Small sample sizes in high-throughput miRNA screens: A common pitfall for the identification of miRNA biomarkers

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Since the discovery of microRNAs (miRNAs), circulating miRNAs have been proposed as biomarkers for disease. Consequently, many groups have tried to identify circulating miRNA biomarkers for various types of diseases including cardiovascular disease and cancer. However, the replicability of these experiments has been disappointingly low. In order to identify circulating miRNA candidate biomarkers, in general, first an unbiased high-throughput screen is performed in which a large number of miRNAs is detected and quantified in the circulation. Because these are costly experiments, many of such studies have been performed using a low number of study subjects (small sample size). Due to lack of power in small sample size experiments, true effects are often missed and many of the detected effects are wrong. Therefore, it is important to have a good estimate of the appropriate sample size for a miRNA high-throughput screen. In this review, we discuss the effects of small sample sizes in high-throughput screens for circulating miRNAs. Using data from a miRNA high-throughput experiment on isolated monocytes, we illustrate that the implementation of power calculations in a high-throughput miRNA discovery experiment will avoid unnecessarily large and expensive experiments, while still having enough power to be able to detect clinically important differences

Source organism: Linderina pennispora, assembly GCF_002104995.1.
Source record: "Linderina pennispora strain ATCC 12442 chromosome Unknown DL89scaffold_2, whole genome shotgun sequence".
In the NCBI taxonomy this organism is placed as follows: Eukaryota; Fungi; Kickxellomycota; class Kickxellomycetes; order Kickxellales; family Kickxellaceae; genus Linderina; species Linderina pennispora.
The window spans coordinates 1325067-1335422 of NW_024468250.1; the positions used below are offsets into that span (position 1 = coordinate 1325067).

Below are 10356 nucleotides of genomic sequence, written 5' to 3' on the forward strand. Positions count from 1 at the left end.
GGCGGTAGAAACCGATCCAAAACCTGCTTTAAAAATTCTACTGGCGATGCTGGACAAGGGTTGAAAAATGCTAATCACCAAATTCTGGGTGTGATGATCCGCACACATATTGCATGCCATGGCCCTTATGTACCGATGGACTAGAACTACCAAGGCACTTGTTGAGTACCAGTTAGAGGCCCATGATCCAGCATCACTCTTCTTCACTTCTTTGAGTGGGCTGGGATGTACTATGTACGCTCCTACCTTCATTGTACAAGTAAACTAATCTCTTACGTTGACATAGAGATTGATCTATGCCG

Original languageEnglish
Pages (from-to)1-5
JournalBiomolecular Detection and Quantification
Publication statusPublished - 2018

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